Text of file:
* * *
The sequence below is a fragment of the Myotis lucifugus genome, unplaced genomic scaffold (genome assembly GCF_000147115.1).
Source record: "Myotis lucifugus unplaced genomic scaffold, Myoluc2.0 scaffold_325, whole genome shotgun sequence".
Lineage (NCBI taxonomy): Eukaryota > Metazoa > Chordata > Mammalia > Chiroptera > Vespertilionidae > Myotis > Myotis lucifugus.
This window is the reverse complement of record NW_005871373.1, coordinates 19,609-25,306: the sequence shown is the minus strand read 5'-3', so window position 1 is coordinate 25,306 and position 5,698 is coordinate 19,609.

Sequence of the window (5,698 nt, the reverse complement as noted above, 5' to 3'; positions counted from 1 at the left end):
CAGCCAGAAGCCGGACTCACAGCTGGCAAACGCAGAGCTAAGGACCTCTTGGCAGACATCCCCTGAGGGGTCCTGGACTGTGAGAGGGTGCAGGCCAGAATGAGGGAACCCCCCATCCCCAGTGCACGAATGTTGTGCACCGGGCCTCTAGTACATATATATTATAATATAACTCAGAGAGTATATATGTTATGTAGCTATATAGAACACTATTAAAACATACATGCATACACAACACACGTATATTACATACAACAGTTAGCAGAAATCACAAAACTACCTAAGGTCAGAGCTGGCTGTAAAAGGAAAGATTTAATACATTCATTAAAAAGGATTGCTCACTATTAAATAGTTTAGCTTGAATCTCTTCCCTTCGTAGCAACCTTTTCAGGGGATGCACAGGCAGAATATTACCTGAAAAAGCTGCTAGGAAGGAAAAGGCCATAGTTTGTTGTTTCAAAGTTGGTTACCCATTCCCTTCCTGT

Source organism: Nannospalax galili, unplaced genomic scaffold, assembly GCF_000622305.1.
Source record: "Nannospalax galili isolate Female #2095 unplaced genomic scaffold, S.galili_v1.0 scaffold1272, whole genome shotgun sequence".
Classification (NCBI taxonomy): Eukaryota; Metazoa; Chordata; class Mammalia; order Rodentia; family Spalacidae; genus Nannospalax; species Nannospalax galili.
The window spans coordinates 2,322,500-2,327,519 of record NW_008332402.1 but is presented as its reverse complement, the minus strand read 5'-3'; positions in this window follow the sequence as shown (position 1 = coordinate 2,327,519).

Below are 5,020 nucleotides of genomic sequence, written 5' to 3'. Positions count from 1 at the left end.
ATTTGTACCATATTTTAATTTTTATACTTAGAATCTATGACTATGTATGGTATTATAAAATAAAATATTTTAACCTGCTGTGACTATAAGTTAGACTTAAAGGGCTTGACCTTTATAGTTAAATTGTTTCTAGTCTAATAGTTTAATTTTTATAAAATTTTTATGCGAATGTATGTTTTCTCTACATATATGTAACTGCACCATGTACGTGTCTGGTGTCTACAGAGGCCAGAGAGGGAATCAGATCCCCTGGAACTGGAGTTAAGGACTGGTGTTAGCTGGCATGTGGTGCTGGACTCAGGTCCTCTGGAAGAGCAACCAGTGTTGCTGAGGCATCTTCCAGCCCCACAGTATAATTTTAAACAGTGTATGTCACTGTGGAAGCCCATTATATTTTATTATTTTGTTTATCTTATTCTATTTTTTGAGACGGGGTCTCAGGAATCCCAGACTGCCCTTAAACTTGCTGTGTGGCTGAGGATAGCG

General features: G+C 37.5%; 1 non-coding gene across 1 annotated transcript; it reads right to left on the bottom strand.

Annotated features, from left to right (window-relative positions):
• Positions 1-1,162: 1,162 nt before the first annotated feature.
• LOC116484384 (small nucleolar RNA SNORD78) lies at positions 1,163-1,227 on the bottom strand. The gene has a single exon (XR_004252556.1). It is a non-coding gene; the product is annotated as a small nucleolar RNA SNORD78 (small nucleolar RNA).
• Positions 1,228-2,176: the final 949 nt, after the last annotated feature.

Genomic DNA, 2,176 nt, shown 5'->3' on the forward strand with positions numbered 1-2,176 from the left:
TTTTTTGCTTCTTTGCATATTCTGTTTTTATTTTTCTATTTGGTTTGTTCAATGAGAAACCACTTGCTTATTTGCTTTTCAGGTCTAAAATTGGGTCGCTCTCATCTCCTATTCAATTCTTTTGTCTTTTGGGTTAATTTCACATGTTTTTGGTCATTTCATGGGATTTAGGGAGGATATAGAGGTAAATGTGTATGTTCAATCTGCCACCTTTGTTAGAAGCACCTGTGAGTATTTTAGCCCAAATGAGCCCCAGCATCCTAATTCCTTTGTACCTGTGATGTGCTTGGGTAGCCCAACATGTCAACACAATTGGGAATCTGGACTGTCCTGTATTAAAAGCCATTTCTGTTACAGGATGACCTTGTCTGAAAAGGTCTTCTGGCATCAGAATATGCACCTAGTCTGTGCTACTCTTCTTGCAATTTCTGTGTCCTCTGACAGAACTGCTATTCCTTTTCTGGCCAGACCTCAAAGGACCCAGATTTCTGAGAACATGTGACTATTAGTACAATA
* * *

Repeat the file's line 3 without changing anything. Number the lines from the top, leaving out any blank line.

Lineage (NCBI taxonomy): Eukaryota > Metazoa > Chordata > Mammalia > Chiroptera > Vespertilionidae > Myotis > Myotis lucifugus.